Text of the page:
This antique German print shows three scholarly men in a less than favourable light. The botanist, with floral adornment in his hat as well as in his back pack, uses a magnifying lens to study a blue flower. His portly companion is an antiquarian and also the diarist of the expedition, the true purpose of which is revealed in the document flourished by his other bespectacled and bemedalled companion. They have come all this way in a vain attempt to discover 'Utopia' in savage lands.
The comic lampooning of pseudo-intellectuals in the German literary tradition may stem from the formidable Luise Adelgunde Victorie Gottsched (1713-1762) wife of the Liepizig professor of poetry and philosophy, Johann Christoph Gottsched. Indeed the phrase 'Die Gelehrten auf Reisen' occurs in one of her letters written in Regensburg on 6 September 1749. Although of a later period, this print by Wunder after Geysler's drawing, originates from Nuremberg and may reasonably be seen as illustrating the ideas Gottsched set in train. A pair of spectacles ludicrously worn is a well-used artistic device to suggest the muddled thinking of the wearer.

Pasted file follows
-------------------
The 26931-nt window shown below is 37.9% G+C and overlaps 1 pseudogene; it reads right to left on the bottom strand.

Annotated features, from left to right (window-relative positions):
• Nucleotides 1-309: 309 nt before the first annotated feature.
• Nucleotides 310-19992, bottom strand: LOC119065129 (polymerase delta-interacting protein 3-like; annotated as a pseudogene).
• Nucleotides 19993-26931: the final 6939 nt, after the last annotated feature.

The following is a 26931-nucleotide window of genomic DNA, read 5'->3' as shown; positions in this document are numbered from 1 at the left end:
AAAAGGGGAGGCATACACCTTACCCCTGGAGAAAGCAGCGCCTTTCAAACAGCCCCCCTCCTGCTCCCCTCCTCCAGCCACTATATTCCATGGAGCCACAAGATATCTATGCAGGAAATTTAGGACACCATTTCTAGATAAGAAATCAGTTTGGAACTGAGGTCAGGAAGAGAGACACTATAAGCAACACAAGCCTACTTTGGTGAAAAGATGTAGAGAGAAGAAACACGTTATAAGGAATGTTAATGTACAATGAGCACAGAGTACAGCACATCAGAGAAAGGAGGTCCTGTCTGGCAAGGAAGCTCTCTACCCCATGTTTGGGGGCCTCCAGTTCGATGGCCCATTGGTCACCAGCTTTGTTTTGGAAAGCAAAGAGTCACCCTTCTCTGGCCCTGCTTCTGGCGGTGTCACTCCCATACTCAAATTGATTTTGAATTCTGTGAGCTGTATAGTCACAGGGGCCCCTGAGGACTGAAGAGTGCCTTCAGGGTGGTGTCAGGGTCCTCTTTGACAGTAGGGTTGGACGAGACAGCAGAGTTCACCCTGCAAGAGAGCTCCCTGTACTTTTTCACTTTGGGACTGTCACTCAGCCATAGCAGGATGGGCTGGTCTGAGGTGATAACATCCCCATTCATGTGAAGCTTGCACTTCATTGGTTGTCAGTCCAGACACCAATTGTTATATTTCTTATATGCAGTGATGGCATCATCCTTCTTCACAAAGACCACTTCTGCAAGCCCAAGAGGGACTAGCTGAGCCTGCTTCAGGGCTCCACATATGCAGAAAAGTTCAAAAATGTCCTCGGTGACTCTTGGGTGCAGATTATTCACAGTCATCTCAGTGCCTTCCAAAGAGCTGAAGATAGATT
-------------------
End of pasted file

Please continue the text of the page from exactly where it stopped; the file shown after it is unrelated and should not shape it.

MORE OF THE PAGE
To believe the evidence of satirical prints you'd think everyone wore lenses of a vertical oval shape! This was not the case. Rather the artist has exaggerated their appearance for comic effect. The style of the sides depicted here is uncertain; they are certainly double-hinged and could be of the turnpin type, which would mean that they were early 19th century in date.